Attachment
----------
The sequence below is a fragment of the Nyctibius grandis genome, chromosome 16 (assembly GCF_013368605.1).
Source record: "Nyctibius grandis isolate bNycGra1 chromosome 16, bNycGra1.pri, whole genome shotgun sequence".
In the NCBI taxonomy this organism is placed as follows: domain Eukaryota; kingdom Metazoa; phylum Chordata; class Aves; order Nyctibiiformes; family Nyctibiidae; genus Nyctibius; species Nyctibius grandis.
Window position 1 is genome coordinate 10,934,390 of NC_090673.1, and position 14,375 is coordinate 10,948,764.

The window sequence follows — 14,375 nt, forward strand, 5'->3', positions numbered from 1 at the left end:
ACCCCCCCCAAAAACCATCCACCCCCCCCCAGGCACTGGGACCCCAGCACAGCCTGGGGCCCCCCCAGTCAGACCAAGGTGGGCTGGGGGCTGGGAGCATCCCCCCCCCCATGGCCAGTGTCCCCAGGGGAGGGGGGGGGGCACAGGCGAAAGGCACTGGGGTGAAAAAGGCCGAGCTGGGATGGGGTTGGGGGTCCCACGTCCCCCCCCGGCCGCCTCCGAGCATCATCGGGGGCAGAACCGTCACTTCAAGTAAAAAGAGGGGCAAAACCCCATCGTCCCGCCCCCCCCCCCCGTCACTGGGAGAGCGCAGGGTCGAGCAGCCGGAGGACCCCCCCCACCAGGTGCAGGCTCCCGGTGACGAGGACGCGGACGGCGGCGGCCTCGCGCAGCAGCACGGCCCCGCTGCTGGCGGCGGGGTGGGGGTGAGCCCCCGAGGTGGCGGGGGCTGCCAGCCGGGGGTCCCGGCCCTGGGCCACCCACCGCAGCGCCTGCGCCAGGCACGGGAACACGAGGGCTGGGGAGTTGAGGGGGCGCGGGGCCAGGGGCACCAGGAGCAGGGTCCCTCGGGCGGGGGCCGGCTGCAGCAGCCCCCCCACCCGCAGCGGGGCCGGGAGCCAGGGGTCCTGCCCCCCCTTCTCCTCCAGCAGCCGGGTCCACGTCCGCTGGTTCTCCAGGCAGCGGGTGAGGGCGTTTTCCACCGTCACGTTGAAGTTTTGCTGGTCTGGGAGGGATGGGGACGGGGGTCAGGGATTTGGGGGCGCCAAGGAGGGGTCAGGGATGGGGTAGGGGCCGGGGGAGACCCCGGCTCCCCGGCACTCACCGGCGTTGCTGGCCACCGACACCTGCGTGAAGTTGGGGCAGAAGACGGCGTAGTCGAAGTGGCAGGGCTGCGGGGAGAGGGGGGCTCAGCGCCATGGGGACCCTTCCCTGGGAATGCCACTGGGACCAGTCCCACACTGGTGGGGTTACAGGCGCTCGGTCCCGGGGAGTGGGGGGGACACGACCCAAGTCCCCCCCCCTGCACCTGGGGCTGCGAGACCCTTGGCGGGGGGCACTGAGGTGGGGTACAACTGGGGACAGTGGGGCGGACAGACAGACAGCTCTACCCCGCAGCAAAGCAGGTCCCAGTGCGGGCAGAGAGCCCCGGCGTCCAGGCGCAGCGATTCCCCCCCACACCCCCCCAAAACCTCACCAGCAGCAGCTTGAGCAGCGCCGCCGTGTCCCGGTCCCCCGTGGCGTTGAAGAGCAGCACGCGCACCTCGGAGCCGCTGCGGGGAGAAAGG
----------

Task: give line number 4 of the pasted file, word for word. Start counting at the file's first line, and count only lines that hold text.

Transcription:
Window position 1 is genome coordinate 10,934,390 of NC_090673.1, and position 14,375 is coordinate 10,948,764.